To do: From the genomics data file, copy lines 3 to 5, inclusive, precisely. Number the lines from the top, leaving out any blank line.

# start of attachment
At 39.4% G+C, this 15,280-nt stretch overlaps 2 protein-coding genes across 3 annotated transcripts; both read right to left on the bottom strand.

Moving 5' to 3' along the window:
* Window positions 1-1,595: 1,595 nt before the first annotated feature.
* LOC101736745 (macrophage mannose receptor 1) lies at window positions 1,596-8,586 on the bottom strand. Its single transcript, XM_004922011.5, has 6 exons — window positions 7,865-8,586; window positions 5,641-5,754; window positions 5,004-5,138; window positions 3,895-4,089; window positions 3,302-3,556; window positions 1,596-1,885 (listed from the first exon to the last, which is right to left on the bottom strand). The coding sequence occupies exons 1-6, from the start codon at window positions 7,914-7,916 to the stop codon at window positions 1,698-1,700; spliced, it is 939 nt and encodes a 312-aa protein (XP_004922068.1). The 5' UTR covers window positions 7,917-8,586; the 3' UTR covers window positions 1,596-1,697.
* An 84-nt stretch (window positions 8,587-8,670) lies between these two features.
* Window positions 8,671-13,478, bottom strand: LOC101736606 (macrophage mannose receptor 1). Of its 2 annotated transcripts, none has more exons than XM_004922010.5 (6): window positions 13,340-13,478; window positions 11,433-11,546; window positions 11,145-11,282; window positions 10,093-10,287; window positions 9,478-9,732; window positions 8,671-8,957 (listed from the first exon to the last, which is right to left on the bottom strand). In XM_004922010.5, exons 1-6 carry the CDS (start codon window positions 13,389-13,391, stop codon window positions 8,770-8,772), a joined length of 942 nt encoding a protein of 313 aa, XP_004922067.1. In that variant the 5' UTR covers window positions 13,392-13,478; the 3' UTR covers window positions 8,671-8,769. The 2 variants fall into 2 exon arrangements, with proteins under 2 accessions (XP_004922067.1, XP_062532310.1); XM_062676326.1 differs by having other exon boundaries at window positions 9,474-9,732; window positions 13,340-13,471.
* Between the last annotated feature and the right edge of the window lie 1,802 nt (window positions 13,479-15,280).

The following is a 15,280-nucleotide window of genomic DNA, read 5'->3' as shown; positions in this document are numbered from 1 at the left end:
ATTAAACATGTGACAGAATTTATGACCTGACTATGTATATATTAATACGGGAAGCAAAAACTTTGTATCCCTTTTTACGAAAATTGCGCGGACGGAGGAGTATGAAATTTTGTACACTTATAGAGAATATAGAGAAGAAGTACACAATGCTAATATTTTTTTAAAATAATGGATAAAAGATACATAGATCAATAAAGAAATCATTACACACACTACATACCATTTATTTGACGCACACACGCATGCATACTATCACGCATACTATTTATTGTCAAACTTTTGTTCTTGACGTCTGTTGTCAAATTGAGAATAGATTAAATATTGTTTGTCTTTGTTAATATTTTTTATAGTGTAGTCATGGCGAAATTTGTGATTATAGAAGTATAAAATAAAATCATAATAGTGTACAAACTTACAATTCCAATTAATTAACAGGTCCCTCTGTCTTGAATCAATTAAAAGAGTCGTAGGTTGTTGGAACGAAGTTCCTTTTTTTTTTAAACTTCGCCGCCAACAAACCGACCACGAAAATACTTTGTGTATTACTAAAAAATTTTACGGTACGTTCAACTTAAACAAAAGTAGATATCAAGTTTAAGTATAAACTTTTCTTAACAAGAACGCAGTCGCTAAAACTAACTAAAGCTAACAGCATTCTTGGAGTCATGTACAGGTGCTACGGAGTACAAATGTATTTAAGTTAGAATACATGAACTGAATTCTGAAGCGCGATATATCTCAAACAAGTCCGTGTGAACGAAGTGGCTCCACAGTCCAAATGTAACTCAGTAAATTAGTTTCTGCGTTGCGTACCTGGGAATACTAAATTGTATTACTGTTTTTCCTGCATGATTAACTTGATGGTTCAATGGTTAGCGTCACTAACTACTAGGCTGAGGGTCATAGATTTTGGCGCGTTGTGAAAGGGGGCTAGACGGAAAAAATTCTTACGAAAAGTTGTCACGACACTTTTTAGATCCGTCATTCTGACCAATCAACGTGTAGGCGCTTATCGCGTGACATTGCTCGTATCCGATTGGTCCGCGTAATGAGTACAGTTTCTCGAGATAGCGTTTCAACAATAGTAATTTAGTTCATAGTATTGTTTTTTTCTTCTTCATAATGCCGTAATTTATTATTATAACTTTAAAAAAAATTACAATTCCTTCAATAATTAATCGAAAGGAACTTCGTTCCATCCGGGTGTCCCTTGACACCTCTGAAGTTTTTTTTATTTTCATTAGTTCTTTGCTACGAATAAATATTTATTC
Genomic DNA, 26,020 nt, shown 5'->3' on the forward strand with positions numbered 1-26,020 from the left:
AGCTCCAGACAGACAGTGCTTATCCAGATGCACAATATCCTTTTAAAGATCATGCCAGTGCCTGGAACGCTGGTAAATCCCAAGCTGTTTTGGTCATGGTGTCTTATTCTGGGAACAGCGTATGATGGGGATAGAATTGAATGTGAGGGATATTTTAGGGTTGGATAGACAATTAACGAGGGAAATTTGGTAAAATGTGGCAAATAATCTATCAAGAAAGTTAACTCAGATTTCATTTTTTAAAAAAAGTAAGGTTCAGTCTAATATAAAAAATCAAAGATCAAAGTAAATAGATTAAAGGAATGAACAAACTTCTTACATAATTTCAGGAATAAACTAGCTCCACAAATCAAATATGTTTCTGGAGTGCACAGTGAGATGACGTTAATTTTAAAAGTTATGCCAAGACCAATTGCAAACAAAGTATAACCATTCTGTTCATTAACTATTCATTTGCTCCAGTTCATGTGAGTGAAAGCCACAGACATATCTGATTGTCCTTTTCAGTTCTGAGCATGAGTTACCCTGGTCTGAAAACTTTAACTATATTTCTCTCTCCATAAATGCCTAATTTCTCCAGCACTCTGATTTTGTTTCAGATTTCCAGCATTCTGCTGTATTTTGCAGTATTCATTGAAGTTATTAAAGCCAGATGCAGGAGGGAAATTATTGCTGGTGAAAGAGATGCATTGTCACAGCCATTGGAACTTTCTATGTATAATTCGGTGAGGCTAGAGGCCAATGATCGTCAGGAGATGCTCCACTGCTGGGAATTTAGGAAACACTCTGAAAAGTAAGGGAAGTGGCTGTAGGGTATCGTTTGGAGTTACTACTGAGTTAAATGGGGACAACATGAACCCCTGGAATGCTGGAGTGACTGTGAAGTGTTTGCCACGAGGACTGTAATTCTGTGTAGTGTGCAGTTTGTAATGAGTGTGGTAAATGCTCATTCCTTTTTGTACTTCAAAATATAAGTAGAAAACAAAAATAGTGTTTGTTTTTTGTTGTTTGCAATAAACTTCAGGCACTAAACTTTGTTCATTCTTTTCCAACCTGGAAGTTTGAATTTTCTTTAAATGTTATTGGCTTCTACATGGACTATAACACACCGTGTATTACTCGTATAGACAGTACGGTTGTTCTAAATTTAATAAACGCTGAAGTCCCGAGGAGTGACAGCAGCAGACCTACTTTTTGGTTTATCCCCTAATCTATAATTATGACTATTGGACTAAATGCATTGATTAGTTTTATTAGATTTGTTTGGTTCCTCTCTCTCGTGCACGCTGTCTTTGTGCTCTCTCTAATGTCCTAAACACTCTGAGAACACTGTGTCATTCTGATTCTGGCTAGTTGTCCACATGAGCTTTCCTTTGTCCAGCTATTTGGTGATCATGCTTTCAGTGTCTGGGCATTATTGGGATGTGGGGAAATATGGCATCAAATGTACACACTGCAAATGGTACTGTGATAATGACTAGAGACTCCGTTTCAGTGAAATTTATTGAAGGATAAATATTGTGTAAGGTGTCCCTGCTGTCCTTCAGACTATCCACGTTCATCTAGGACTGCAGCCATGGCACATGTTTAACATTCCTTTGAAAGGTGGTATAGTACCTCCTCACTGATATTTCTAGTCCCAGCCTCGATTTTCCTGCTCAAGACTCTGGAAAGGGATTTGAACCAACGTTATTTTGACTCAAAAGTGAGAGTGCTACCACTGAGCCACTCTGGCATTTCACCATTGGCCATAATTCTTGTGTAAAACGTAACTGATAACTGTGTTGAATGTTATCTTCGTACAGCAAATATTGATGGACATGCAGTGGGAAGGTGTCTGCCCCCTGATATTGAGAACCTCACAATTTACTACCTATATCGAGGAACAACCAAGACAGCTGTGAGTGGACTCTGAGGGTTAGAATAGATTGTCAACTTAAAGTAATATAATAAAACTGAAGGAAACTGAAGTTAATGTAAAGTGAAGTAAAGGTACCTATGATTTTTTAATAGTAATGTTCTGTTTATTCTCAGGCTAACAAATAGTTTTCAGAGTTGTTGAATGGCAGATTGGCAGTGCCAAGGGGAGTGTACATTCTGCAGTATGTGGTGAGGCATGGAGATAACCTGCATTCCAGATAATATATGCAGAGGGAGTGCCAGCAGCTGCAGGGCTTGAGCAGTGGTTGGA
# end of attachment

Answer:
* Window positions 1-1,595: 1,595 nt before the first annotated feature.
* LOC101736745 (macrophage mannose receptor 1) lies at window positions 1,596-8,586 on the bottom strand. Its single transcript, XM_004922011.5, has 6 exons — window positions 7,865-8,586; window positions 5,641-5,754; window positions 5,004-5,138; window positions 3,895-4,089; window positions 3,302-3,556; window positions 1,596-1,885 (listed from the first exon to the last, which is right to left on the bottom strand). The coding sequence occupies exons 1-6, from the start codon at window positions 7,914-7,916 to the stop codon at window positions 1,698-1,700; spliced, it is 939 nt and encodes a 312-aa protein (XP_004922068.1). The 5' UTR covers window positions 7,917-8,586; the 3' UTR covers window positions 1,596-1,697.
* An 84-nt stretch (window positions 8,587-8,670) lies between these two features.